Sensing continuous Functions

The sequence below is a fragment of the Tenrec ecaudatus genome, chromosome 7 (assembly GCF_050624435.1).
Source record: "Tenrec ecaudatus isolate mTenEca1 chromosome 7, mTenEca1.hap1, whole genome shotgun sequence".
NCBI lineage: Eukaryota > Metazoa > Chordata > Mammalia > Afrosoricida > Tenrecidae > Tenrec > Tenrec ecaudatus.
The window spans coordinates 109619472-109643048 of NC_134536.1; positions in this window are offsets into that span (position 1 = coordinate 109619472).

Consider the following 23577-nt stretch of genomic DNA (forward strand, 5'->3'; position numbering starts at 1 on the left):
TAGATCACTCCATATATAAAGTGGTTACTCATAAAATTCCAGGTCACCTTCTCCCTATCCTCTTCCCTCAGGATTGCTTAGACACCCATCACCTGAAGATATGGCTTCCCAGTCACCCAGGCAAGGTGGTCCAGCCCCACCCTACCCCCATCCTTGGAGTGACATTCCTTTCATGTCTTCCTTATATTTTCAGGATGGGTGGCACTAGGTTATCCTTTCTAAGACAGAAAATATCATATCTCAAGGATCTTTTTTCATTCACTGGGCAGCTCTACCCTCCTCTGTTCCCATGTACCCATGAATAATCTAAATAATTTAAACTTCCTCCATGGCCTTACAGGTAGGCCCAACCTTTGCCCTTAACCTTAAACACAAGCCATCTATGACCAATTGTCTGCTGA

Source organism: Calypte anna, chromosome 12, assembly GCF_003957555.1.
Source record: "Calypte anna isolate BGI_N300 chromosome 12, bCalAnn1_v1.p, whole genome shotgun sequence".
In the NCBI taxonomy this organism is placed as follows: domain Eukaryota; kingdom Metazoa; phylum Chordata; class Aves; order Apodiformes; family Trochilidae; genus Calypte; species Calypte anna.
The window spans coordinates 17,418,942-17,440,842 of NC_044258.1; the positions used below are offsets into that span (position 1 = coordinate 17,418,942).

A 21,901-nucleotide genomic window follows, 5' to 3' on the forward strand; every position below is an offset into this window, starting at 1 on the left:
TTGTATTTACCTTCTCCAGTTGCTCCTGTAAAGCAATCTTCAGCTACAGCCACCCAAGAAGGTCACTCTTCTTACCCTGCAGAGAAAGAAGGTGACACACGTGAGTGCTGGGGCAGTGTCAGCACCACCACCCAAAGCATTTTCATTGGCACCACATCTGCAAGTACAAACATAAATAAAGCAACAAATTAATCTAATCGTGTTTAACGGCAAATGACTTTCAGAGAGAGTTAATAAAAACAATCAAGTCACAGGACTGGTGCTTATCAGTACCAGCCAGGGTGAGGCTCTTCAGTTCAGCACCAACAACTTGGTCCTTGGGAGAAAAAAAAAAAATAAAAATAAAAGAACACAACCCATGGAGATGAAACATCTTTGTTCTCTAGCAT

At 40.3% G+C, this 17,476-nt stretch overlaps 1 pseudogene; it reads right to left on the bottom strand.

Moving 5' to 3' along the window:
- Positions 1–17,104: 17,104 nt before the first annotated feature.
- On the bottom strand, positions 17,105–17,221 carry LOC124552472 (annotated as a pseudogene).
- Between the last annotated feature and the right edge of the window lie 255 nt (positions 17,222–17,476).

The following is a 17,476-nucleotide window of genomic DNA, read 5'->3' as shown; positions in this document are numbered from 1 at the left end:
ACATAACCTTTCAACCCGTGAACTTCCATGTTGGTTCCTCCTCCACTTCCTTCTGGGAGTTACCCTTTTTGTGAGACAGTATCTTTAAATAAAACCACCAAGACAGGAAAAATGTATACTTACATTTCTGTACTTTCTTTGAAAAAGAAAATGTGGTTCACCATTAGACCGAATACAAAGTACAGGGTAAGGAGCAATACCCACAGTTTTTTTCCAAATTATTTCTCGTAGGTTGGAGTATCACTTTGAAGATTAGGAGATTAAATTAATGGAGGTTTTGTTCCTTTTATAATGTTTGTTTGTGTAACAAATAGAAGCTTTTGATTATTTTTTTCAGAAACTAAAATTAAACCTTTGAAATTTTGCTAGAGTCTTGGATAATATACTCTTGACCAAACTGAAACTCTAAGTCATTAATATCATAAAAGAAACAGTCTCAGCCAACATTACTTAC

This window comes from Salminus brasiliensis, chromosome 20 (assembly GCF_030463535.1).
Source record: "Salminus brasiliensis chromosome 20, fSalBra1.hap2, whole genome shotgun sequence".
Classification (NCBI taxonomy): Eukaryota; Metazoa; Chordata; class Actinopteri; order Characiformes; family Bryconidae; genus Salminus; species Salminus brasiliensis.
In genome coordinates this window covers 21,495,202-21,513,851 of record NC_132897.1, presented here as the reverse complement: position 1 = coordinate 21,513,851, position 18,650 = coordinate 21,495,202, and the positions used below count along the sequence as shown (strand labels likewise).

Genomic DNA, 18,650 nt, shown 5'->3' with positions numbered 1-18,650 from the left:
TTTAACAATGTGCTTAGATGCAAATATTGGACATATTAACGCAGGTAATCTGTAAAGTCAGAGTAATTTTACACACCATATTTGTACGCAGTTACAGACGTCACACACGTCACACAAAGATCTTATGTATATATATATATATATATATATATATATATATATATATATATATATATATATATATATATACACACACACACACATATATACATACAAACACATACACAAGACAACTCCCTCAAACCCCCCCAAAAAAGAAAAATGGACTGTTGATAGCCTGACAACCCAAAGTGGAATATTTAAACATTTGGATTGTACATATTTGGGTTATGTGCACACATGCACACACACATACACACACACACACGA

When we examine the physical environment around us, we may want to record our observations. Recording everything we observe is rarely possible however and therefore we often try to single out one elementary aspect and focus on this aspect alone. The most basic type of such a recording is that of a single quantity that we express as a real number \(r \in {\mathbb{R}}\). To obtain such a value \(r\), we often use some sensor that we place somewhere in our physical environment and then we read the sensor’s value. In most situations the sensor will show a different value, when we place it somewhere else and even when we repeat the process and read the value from the sensor in the same location another time, the value may be different. In the latter situation the value is likely to be similar however and in the former situation the value is likely to be similar, if the new location is very close to the previous location. We assume that there is a certain subspace \(X\) of the environment around us within our reach and interest, where we can place the sensor. As a subspace of our environment, \(X\) inherits a topology and the above observations lead to the intuition, that there is a proper continuous function \(f \colon X \rightarrow {\mathbb{R}}\) whose values we are reading of the sensor in proximity. This is also called a scalar field. Now we may never learn this function \(f\), but we can interpolate between our samples from a sufficiently dense set of measuring locations, to define another continuous function \(g \colon X \rightarrow {\mathbb{R}}\) that is close to \(f\) in the sense that \(-\varepsilon \leq f(p) - g(p) \leq \varepsilon\) for all \(p \in X\) and a real number \(\varepsilon > 0\) of moderate size. More specifically we can make \(\varepsilon\) as small as we like by increasing both, the density of our samples and the accuracy of our sensor. We concede that the problem of approximating \(f\) is non-trivial and that interpolation is a vast field outside the scope of this document.